Interestingly enough, it turns out that even after U.S. officials discovered the WMDs, they failed to destroy many of them. In fact, you’ll never guess who now controls the main cache of chemical artillery shells. Yep—ISIS! AKA ISIL! AKA the Islamic State!
Now, let’s just assume, for a moment, that ISIS/ISIL/Islamic State is sufficiently brutal to use those WMDs against Iraqi military forces. What are U.S. officials going to say — that international law makes it illegal to use the abandoned WMDs that the United States furnished to Saddam Hussein so that he could use them against the Iranian people?
If all this doesn’t cause Americans to rethink the entire philosophy of foreign interventionism that has held our nation in its grip for too long, what will? It would be difficult to find a better example of the moral debauchery and dark hypocrisy that undergirds U.S. foreign policy and, for that matter, the entire national-security state warfare machine, than this.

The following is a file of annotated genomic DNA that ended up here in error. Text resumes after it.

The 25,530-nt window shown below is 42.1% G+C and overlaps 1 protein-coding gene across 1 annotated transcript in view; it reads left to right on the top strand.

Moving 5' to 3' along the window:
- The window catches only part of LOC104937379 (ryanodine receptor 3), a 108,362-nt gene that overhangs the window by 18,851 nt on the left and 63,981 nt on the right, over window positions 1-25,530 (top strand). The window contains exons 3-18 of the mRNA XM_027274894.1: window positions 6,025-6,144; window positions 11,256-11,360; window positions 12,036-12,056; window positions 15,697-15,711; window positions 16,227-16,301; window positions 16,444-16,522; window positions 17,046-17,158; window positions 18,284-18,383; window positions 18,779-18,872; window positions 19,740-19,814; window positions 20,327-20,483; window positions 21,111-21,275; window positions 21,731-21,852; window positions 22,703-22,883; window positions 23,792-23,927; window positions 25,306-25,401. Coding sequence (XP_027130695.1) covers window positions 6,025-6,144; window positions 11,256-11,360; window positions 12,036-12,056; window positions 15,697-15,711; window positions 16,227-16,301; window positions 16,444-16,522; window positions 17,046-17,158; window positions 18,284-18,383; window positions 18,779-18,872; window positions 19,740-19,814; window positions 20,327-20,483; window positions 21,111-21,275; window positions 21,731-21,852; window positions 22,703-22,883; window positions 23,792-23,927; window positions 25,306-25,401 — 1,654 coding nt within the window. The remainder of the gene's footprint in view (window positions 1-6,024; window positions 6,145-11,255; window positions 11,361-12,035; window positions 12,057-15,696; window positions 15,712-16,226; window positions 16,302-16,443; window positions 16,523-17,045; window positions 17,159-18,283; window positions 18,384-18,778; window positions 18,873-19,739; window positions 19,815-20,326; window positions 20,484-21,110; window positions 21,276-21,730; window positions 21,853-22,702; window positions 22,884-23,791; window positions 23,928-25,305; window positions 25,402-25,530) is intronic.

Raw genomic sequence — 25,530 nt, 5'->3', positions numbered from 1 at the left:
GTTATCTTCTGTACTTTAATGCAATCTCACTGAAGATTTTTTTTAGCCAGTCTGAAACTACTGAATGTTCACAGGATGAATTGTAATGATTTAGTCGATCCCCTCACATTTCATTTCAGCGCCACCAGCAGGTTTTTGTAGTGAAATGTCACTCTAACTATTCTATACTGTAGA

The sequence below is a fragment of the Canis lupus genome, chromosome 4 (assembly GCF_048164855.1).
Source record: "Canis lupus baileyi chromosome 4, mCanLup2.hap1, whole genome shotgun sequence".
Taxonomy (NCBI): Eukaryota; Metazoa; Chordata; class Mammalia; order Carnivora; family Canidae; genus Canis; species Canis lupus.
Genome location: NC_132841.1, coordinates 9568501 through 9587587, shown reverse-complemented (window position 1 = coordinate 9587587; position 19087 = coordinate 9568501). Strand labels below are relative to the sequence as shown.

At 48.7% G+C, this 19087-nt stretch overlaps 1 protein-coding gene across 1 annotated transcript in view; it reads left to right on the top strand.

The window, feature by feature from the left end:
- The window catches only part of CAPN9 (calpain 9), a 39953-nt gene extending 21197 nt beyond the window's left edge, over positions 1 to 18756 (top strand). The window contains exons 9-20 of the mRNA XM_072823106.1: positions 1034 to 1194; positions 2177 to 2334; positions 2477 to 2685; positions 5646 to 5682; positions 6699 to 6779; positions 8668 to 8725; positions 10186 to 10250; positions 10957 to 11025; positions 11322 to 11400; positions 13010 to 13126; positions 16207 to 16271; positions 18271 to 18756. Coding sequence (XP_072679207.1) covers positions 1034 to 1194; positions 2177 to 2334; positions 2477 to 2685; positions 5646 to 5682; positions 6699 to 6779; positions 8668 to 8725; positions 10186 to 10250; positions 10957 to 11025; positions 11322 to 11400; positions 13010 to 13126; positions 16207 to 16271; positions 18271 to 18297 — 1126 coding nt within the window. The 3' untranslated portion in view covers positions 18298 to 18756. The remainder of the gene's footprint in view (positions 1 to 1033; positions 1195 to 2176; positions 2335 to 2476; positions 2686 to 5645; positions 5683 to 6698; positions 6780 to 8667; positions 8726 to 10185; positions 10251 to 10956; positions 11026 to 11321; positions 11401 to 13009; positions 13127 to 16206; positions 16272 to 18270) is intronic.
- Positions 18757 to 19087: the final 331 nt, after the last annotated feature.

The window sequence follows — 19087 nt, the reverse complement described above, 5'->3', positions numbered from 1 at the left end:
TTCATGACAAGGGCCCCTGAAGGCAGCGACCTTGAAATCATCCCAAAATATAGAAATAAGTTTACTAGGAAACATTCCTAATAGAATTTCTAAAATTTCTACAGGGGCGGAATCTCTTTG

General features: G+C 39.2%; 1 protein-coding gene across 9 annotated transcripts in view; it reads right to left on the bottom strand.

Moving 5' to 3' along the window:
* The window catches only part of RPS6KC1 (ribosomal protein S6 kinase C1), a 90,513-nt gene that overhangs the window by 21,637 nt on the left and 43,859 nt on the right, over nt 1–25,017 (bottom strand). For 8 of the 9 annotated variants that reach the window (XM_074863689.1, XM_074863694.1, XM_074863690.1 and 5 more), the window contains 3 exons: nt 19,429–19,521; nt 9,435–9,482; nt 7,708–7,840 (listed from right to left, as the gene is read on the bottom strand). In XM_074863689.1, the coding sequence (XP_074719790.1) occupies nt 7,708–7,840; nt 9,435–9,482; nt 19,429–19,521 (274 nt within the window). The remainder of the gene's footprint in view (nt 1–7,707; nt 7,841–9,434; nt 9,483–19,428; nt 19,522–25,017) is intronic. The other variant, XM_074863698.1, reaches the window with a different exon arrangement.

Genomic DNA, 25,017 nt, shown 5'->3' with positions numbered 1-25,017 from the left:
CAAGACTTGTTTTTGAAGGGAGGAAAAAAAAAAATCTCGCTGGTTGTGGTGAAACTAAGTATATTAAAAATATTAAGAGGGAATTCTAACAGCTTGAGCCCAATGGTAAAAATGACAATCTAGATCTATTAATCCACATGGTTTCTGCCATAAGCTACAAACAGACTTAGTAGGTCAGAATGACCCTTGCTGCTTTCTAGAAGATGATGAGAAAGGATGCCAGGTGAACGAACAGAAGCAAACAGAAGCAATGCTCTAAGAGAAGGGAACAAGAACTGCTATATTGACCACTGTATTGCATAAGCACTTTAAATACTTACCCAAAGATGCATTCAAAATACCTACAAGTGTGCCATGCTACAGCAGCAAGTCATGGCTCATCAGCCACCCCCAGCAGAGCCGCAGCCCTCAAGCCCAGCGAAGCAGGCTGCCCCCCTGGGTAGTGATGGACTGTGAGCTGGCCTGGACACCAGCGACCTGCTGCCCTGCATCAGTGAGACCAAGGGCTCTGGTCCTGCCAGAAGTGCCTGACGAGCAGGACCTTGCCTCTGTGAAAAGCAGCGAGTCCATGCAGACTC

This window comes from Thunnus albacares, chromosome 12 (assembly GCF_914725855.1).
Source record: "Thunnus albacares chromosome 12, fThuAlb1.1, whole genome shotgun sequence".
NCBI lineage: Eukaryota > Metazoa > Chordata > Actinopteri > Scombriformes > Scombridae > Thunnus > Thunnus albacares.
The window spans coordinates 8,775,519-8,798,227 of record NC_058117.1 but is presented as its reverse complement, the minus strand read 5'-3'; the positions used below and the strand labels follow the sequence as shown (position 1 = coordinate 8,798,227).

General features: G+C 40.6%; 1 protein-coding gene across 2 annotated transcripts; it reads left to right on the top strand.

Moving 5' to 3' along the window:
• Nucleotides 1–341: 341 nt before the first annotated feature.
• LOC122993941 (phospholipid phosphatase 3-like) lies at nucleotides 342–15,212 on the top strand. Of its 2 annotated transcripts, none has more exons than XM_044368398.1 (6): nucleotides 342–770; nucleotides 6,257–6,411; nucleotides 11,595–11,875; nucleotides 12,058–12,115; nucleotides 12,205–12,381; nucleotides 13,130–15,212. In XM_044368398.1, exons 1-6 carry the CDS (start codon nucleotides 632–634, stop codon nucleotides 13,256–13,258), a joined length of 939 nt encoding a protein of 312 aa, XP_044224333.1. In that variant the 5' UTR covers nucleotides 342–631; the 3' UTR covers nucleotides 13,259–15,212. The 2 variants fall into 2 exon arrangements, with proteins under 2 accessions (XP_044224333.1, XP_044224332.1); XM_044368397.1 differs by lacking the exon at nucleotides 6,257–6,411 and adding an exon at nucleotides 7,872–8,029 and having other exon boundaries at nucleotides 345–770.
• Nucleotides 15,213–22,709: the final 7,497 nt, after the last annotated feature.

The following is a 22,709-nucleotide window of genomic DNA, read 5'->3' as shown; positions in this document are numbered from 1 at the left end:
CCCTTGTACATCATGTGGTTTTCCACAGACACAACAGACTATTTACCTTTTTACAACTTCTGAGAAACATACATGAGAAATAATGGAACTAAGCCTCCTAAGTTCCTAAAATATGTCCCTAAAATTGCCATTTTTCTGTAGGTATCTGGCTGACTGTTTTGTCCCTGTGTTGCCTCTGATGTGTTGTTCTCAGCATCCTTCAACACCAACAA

After all, it isn’t just thousands of U.S. troops that have died, been maimed, and come back all screwed up in head from the U.S. war of aggression against Iraq, a country that never attacked the United States or even threatened to do so.
There are also the hundreds of thousands of Iraqis who have been killed, maimed, tortured, and incarcerated, and had their lives, homes, and businesses destroyed by the U.S. invasion and occupation of their country, a war that U.S. officials justified under the name of protecting the United States from those infamous WMDs, the WMDs that were delivered by the United States to Saddam Hussein, found by U.S. troops from 2004-2008, and kept secret from the American people until today.
Reprinted with permission from the Future of Freedom Foundation.
Photo: NY Times screen grab.